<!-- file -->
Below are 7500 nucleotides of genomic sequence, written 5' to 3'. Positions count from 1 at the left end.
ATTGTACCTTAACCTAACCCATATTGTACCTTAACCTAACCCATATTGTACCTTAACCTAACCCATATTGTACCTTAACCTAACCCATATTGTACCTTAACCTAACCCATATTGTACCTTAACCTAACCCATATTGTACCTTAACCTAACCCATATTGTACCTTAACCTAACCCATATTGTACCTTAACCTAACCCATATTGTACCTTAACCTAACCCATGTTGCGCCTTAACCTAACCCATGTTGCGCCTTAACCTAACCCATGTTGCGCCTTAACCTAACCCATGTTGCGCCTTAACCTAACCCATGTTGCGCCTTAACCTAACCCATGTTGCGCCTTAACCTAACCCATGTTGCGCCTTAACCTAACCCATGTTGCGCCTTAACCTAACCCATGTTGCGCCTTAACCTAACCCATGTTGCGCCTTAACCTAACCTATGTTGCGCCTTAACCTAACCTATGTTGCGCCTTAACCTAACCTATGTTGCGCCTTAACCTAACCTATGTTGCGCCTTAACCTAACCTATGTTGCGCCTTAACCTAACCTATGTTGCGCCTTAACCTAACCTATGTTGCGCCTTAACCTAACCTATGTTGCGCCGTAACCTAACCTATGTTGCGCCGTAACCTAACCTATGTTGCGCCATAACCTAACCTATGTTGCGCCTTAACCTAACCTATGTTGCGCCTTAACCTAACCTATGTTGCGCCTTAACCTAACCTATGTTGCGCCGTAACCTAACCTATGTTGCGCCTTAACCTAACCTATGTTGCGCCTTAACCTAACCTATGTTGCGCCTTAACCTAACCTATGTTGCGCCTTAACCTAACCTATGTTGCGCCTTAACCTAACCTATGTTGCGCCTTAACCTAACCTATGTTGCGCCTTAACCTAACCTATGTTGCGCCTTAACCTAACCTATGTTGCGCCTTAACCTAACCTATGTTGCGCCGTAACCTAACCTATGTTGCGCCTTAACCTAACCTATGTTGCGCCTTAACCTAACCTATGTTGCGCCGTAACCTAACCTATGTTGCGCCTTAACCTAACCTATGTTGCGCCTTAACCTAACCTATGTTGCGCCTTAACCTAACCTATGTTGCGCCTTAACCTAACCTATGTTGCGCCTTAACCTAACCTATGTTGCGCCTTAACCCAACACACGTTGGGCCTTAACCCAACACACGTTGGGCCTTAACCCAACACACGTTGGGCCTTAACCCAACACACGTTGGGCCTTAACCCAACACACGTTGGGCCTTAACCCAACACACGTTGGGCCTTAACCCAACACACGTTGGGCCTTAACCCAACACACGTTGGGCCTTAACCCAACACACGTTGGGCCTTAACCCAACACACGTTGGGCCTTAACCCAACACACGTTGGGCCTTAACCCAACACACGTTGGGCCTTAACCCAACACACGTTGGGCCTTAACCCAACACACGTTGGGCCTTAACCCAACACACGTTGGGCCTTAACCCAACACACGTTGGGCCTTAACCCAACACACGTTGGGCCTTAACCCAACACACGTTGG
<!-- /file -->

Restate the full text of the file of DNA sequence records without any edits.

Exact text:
Below are 7500 nucleotides of genomic sequence, written 5' to 3'. Positions count from 1 at the left end.
ATTGTACCTTAACCTAACCCATATTGTACCTTAACCTAACCCATATTGTACCTTAACCTAACCCATATTGTACCTTAACCTAACCCATATTGTACCTTAACCTAACCCATATTGTACCTTAACCTAACCCATATTGTACCTTAACCTAACCCATATTGTACCTTAACCTAACCCATATTGTACCTTAACCTAACCCATATTGTACCTTAACCTAACCCATGTTGCGCCTTAACCTAACCCATGTTGCGCCTTAACCTAACCCATGTTGCGCCTTAACCTAACCCATGTTGCGCCTTAACCTAACCCATGTTGCGCCTTAACCTAACCCATGTTGCGCCTTAACCTAACCCATGTTGCGCCTTAACCTAACCCATGTTGCGCCTTAACCTAACCCATGTTGCGCCTTAACCTAACCCATGTTGCGCCTTAACCTAACCTATGTTGCGCCTTAACCTAACCTATGTTGCGCCTTAACCTAACCTATGTTGCGCCTTAACCTAACCTATGTTGCGCCTTAACCTAACCTATGTTGCGCCTTAACCTAACCTATGTTGCGCCTTAACCTAACCTATGTTGCGCCTTAACCTAACCTATGTTGCGCCGTAACCTAACCTATGTTGCGCCGTAACCTAACCTATGTTGCGCCATAACCTAACCTATGTTGCGCCTTAACCTAACCTATGTTGCGCCTTAACCTAACCTATGTTGCGCCTTAACCTAACCTATGTTGCGCCGTAACCTAACCTATGTTGCGCCTTAACCTAACCTATGTTGCGCCTTAACCTAACCTATGTTGCGCCTTAACCTAACCTATGTTGCGCCTTAACCTAACCTATGTTGCGCCTTAACCTAACCTATGTTGCGCCTTAACCTAACCTATGTTGCGCCTTAACCTAACCTATGTTGCGCCTTAACCTAACCTATGTTGCGCCTTAACCTAACCTATGTTGCGCCGTAACCTAACCTATGTTGCGCCTTAACCTAACCTATGTTGCGCCTTAACCTAACCTATGTTGCGCCGTAACCTAACCTATGTTGCGCCTTAACCTAACCTATGTTGCGCCTTAACCTAACCTATGTTGCGCCTTAACCTAACCTATGTTGCGCCTTAACCTAACCTATGTTGCGCCTTAACCTAACCTATGTTGCGCCTTAACCCAACACACGTTGGGCCTTAACCCAACACACGTTGGGCCTTAACCCAACACACGTTGGGCCTTAACCCAACACACGTTGGGCCTTAACCCAACACACGTTGGGCCTTAACCCAACACACGTTGGGCCTTAACCCAACACACGTTGGGCCTTAACCCAACACACGTTGGGCCTTAACCCAACACACGTTGGGCCTTAACCCAACACACGTTGGGCCTTAACCCAACACACGTTGGGCCTTAACCCAACACACGTTGGGCCTTAACCCAACACACGTTGGGCCTTAACCCAACACACGTTGGGCCTTAACCCAACACACGTTGGGCCTTAACCCAACACACGTTGGGCCTTAACCCAACACACGTTGGGCCTTAACCCAACACACGTTGG